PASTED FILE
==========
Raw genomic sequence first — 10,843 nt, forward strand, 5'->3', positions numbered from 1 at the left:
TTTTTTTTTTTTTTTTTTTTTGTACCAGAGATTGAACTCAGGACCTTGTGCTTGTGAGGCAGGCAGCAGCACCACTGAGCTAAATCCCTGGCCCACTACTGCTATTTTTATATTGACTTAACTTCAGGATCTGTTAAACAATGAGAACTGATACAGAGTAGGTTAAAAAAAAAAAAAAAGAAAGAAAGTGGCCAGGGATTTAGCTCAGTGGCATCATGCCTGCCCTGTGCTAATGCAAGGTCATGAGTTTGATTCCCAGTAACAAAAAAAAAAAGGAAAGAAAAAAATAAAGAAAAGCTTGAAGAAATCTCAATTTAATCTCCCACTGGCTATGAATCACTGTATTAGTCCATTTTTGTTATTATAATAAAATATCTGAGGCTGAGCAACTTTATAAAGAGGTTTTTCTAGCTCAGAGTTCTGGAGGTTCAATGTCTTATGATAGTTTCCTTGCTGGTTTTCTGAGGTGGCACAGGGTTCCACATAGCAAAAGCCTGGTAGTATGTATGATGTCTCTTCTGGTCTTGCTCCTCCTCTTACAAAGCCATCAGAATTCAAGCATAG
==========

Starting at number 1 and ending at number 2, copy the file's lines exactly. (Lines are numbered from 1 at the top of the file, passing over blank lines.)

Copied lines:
Raw genomic sequence first — 10,843 nt, forward strand, 5'->3', positions numbered from 1 at the left:
TTTTTTTTTTTTTTTTTTTTTGTACCAGAGATTGAACTCAGGACCTTGTGCTTGTGAGGCAGGCAGCAGCACCACTGAGCTAAATCCCTGGCCCACTACTGCTATTTTTATATTGACTTAACTTCAGGATCTGTTAAACAATGAGAACTGATACAGAGTAGGTTAAAAAAAAAAAAAAAGAAAGAAAGTGGCCAGGGATTTAGCTCAGTGGCATCATGCCTGCCCTGTGCTAATGCAAGGTCATGAGTTTGATTCCCAGTAACAAAAAAAAAAAGGAAAGAAAAAAATAAAGAAAAGCTTGAAGAAATCTCAATTTAATCTCCCACTGGCTATGAATCACTGTATTAGTCCATTTTTGTTATTATAATAAAATATCTGAGGCTGAGCAACTTTATAAAGAGGTTTTTCTAGCTCAGAGTTCTGGAGGTTCAATGTCTTATGATAGTTTCCTTGCTGGTTTTCTGAGGTGGCACAGGGTTCCACATAGCAAAAGCCTGGTAGTATGTATGATGTCTCTTCTGGTCTTGCTCCTCCTCTTACAAAGCCATCAGAATTCAAGCATAG